Transitioning from traditional in class teaching to online facilitation seems easy but requires a lot more preparation, developing proficiency in various communication tools and mobile technology and have a lot of confidence in dealing not only with the group that you can see but with the groups you can rarely meet face to face.
Understand and be at peace with the thought that you will most probably never be on top of the latest technology. Technology is important but more important in the online environment is how you use it and how much value it adds to the learning experience for the student.
To succeed as an online instructor you should be flexible and creative. Anything that can be achieved in the traditional classroom can be achieved in the online environment. You just need creativity and flexibility. The social interaction among students happens easily in the traditional classroom. Presentations, discussions, hands raised are providing so many opportunities for the students to engage with each other and the instructor. The same can happen in the online environment, but in a different way. Forums and discussion boards, group projects and case studies, when closely monitored by the instructor can provide almost the same social interaction.
Provide instructions or concept explanations in 2, 3 or more formats. When introducing a new concept in the traditional classroom, you can always look around and gage how much of the concept has been understood by how many students. Usually, the instructor will continue to verbally explain it or provide a Powerpoint, a video – if time allowed. In the online environment, there is no way of getting this quick feedback. Therefore it is important to introduce new concepts using various resources, in various formats. For example: introduce the concept through a short video that the instructor pre-recorded, then provide links to video or audio material, scholarly articles and so on.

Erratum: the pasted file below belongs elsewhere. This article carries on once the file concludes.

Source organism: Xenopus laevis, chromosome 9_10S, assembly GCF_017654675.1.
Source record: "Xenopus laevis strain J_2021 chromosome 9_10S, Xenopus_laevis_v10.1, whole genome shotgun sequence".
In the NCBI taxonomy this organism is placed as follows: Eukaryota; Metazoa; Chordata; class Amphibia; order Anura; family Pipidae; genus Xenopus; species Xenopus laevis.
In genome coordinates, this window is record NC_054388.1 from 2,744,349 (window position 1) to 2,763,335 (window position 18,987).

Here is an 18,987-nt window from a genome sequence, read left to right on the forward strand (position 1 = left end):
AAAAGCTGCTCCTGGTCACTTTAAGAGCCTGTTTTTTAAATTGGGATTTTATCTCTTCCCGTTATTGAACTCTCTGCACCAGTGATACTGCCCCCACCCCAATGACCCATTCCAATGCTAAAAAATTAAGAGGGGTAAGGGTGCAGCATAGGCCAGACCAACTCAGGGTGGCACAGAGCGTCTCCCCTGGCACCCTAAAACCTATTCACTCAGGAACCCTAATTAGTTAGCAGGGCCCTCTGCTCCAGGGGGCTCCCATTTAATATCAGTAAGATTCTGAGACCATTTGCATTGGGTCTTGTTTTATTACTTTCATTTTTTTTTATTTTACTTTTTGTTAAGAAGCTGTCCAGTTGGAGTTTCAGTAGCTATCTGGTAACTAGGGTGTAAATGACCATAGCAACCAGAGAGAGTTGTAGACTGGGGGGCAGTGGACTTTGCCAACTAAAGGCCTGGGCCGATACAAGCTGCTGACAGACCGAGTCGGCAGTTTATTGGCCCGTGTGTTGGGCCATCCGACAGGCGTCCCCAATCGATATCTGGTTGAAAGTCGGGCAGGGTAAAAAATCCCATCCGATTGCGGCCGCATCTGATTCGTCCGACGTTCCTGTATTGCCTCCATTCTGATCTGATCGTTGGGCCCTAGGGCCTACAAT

Create a personalized, learner-focused course. Gone are the days when class composition was uniform with students within a certain age group, at a similar knowledge and language level. The online classroom composition is diverse with students anywhere from 16 to 70+, at different stages in their lives. Designing an online course structured on smaller modules with less information to cover allows students to create their own learning plan while fulfilling their real life responsibilities too. The online format provides learners more opportunities to stay longer on a module that is harder to grasp, even look for their own resources to help understand while skimming the modules with information they already know.